Personal Newsletter Thanksgiving 2020
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Our friend Barbara Haselhorst lived in our ground floor suite and cared for the ducks and our dog Parker when we would travel. She was diagnosed with terminal brain cancer at the start of the year. Barb elected to take no treatments and instead enjoy her remaining time on Gambier.
I knew what we were looking at. But so did Barb. A strong woman, she knew exactly what she wanted. At every turn during her journey, she showed us what fearlessness and acceptance looked like. Although the tumour pressed on a part of her brain that affected her speech so that her words were right in her brain but came out entirely different from her mouth, I could for the most part understand. And she was clear. We're here for a good time, not a long time.
Bobby and I have known Barb for more than 30 years meeting her at Maz'n'Me's when we were dating. She was one of the most fearless performers I've ever known. For the show, for a laugh, she knew no limit.
We had many good laughs at the house. The tumour was progressively invasive, the last few weeks brought back memories of caring for my Mom. She lived with us for 4 years. At the end of her time with us, I used to cry all the time. Both with Barb and my Mom.
Rest in Peace
Barb woke up one Monday morning decided that she was leaving that day for Vernon. Her family moved mountains to find her space and four days later we raced to the Okanagan to get her to hospice care while the province shut down.
It was a very emotional journey, one of love and acceptance. Like most people with loved ones in hospital during COVID, we were not able to share in her last two months in Vernon. Barbara's incredible spirit left this world May 19, 2020. Rest in peace, dear friend.
A COVID Reality Sets In
Our drive back from Vernon - a new reality sets in. We stayed in a hotel with only 4 cars in the parking lot. We've stayed in thousands of hotel rooms over the 25+ years touring. I've never cleaned a room so thoroughly. Every surface, handle and doorknob.
We went to Walmart in the morning, couldn't find frozen peas for the ducks, or pasta, or many, MANY things. The last time we had shopped for groceries the shelves were full. Suddenly, they were empty. The world was becoming different as we drove.
Islanders were concerned about keeping the supply chain open to the island. So, we started grocery shipments to Gambier. The local grocery stores stepped up providing delivery to Langdale terminal. We organize pick up, delivery and disbursement on the island. It has been more physical work and time than I expected, but the rewards are well worth it. It feels great to do something valuable for a community I love so much.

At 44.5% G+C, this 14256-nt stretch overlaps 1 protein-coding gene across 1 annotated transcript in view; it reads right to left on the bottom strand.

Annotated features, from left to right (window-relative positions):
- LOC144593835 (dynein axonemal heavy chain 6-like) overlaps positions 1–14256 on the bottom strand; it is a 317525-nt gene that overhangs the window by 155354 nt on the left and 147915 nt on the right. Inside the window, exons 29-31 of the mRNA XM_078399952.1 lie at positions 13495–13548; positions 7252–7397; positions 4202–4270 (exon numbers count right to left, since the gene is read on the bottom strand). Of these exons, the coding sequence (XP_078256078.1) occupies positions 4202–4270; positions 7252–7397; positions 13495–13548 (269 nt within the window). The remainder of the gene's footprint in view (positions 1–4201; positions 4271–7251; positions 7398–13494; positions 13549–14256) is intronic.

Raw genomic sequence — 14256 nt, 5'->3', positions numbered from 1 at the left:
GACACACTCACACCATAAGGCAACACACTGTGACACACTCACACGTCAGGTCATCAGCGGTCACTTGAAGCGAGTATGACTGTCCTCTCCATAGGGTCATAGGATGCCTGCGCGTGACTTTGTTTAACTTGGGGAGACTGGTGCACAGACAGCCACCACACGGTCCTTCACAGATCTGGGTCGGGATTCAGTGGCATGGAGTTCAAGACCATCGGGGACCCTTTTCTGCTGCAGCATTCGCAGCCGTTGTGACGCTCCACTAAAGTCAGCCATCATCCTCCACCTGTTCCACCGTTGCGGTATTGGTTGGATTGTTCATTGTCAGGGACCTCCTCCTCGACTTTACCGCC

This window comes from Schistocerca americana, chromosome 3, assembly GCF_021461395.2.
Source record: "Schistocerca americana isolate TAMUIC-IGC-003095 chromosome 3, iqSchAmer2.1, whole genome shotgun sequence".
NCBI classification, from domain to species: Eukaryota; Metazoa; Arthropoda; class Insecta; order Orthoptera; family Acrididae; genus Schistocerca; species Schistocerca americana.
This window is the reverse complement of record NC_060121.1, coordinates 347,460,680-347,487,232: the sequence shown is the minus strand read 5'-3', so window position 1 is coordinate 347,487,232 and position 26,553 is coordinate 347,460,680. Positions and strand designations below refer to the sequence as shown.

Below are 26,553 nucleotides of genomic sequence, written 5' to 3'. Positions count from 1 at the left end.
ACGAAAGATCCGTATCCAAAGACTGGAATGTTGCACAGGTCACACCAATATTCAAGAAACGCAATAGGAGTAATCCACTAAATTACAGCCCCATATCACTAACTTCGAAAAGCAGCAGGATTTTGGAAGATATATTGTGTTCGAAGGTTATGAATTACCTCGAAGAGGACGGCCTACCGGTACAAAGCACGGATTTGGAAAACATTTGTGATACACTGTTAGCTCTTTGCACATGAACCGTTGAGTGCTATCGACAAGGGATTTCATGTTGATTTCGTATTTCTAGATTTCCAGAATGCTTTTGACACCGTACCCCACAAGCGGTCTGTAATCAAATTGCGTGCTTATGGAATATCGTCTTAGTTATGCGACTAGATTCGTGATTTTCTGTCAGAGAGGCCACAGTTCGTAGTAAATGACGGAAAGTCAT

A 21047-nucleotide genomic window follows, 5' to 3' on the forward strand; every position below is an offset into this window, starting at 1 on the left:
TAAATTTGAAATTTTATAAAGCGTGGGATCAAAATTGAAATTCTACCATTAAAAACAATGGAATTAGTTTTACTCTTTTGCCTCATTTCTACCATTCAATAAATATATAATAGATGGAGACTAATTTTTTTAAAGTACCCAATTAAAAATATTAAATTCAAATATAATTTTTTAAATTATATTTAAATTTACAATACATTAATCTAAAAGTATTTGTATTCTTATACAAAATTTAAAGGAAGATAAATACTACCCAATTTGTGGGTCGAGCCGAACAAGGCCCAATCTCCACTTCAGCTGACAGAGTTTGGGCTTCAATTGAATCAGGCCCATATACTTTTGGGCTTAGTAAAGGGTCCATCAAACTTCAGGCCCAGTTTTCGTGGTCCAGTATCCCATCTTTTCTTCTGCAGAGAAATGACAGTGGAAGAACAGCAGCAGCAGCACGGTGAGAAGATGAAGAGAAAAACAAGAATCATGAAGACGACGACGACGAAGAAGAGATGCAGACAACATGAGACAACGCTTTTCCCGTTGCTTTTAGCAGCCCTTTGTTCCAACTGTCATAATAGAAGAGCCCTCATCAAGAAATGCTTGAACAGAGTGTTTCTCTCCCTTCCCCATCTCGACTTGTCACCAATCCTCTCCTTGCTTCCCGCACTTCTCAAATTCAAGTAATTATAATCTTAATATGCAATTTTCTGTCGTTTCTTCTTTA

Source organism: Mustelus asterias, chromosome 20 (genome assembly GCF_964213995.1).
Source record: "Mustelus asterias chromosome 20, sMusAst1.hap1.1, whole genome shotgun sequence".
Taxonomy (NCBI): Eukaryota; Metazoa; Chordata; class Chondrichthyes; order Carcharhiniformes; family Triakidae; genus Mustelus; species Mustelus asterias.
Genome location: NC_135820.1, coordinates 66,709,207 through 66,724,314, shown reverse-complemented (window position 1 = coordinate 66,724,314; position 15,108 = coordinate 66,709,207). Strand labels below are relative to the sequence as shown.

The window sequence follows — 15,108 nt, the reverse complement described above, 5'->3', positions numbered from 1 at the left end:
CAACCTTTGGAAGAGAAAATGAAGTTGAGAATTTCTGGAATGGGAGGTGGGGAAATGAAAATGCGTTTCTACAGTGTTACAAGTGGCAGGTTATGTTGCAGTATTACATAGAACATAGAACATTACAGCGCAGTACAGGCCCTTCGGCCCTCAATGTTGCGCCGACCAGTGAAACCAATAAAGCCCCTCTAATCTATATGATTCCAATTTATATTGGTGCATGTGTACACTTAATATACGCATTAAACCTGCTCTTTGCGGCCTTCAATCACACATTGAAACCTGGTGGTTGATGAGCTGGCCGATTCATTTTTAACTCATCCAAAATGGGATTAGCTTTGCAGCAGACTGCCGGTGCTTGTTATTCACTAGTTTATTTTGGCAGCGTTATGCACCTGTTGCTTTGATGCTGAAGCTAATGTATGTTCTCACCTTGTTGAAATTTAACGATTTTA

I recall the weirdness of the new quiet; the empty roads, the quiet skies and diminished boat traffic. All parts of the world slowed down, retracted. I thought that I would crash for a weekend and then bounce back. Rebook shows and post videos; take charge. However, it has taken longer than a weekend. I'm not sure when to rebook shows and what a "bounced back" future of live entertainment looks like. Not just for us, for everyone. Not just for our industry, for travel, hospitality, sports, gaming.
We had long conversations with friends on the phone. touching surprise check-ins. I saw my newborn nephew by video. Bobby's Mom and my brother both had times in the hospital which were concerning but we are happy to report they are both okay now.
We are fortunate. We've been here on Gambier. A better place to be during this time, I cannot think of. Bobby and I were recognized on the island with the Phil Richardson Citizens of the Year award for our grocery delivery. Let's be fair, like always I do the planning, Bobby does the heavy lifting. We thank our wonderful volunteers who help us week in and week out - Terry Hall, Joley Switzer, Nola and Estelle Honeywell as well as Mike Wyness (not pictured below).
We've had a handful of shows this summer which we are very grateful for. (Which you can read all about in our "Nearly Neil Newsletter". However, just like all live entertainment our work is down 90% over the same time in a "normal" year. We are thankful to the Federal government for the CERB which has allowed us to keep our home through this time. There's no doubt that we (as well as most live Arts industry workers) will be faced with challenges to work throughout the winter season and beyond until a vaccine or other treatments can allow us to be together again.
Therefore, it is imperative that we transition to online entertainment. We hope that you will continue to support us by buying tickets to online shows and more importantly, sharing the shows with your friends as we will need to reach as many old and new fans online as possible.
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Cheers, Leanne and Bobby